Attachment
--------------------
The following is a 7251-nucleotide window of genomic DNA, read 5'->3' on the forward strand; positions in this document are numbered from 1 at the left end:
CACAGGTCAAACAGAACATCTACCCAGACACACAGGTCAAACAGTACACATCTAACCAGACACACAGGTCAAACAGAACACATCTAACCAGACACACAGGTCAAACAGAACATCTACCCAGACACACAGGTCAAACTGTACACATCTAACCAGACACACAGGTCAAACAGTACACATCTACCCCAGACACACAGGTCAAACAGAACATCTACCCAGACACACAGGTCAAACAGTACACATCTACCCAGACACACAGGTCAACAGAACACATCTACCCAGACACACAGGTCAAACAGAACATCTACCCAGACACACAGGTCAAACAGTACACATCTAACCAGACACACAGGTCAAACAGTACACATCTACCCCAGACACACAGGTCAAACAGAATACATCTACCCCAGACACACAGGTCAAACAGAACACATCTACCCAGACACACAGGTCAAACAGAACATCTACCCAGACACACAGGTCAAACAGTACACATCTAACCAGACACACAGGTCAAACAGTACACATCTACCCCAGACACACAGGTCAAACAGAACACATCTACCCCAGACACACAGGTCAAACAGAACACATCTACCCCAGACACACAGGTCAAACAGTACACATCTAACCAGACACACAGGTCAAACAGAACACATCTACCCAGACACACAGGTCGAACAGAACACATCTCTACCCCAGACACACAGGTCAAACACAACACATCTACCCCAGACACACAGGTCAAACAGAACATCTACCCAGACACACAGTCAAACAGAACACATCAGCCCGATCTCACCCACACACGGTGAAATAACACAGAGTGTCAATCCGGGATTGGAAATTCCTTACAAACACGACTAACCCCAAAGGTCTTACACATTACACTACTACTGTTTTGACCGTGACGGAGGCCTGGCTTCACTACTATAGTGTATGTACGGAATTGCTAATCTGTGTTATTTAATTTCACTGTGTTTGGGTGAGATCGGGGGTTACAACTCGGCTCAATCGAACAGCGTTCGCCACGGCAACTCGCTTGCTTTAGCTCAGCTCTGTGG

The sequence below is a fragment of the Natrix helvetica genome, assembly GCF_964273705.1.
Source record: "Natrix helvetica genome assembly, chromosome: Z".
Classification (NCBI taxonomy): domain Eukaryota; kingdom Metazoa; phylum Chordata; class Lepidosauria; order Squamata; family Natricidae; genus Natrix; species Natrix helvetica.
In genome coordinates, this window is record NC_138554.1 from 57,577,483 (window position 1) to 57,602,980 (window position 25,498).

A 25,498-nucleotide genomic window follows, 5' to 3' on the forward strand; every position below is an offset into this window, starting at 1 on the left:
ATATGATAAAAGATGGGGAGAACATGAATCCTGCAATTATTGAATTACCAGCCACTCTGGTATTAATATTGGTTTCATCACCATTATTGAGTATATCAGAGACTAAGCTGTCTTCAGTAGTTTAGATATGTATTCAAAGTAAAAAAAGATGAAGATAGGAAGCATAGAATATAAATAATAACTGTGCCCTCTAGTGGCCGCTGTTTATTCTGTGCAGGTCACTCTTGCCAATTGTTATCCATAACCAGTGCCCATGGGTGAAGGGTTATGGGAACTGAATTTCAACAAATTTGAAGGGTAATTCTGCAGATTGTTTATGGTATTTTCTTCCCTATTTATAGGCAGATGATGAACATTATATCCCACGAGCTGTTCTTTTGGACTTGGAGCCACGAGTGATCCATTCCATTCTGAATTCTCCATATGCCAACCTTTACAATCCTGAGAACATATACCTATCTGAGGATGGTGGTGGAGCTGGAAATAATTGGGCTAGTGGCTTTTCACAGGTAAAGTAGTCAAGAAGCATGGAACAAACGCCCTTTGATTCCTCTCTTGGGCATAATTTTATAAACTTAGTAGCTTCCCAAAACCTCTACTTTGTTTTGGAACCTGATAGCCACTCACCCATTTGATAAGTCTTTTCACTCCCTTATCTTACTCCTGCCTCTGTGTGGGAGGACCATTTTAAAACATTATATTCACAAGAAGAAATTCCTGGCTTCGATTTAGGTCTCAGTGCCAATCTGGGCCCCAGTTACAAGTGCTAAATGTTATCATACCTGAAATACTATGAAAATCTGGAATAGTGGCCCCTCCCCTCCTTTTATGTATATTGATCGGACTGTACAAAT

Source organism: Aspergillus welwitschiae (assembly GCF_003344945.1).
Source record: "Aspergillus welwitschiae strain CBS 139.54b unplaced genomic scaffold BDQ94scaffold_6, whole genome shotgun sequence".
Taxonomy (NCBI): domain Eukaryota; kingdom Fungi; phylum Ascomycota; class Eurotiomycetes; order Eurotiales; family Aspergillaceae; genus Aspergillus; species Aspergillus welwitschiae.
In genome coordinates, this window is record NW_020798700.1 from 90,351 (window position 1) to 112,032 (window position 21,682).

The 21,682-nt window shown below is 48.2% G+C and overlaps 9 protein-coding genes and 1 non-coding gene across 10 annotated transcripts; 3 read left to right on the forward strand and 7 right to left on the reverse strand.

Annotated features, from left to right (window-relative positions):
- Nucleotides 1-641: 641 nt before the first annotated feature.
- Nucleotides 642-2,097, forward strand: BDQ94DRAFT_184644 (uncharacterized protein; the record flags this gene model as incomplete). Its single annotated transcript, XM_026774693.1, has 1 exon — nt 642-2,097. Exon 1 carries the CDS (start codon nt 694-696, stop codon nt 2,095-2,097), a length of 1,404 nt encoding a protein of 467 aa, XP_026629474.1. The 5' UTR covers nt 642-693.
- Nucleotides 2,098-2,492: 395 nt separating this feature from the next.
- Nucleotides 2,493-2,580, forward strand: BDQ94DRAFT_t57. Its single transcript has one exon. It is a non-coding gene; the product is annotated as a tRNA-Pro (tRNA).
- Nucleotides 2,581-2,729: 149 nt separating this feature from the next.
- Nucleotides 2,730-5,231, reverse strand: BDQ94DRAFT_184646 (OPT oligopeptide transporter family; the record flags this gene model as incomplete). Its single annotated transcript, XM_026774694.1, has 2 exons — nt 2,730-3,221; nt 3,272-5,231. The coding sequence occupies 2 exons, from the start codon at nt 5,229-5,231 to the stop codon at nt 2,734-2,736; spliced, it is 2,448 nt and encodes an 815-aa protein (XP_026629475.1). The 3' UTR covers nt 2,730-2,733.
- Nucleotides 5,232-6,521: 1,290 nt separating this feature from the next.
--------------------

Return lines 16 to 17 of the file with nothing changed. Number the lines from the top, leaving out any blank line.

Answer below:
- Nucleotides 642-2,097, forward strand: BDQ94DRAFT_184644 (uncharacterized protein; the record flags this gene model as incomplete). Its single annotated transcript, XM_026774693.1, has 1 exon — nt 642-2,097. Exon 1 carries the CDS (start codon nt 694-696, stop codon nt 2,095-2,097), a length of 1,404 nt encoding a protein of 467 aa, XP_026629474.1. The 5' UTR covers nt 642-693.
- Nucleotides 2,098-2,492: 395 nt separating this feature from the next.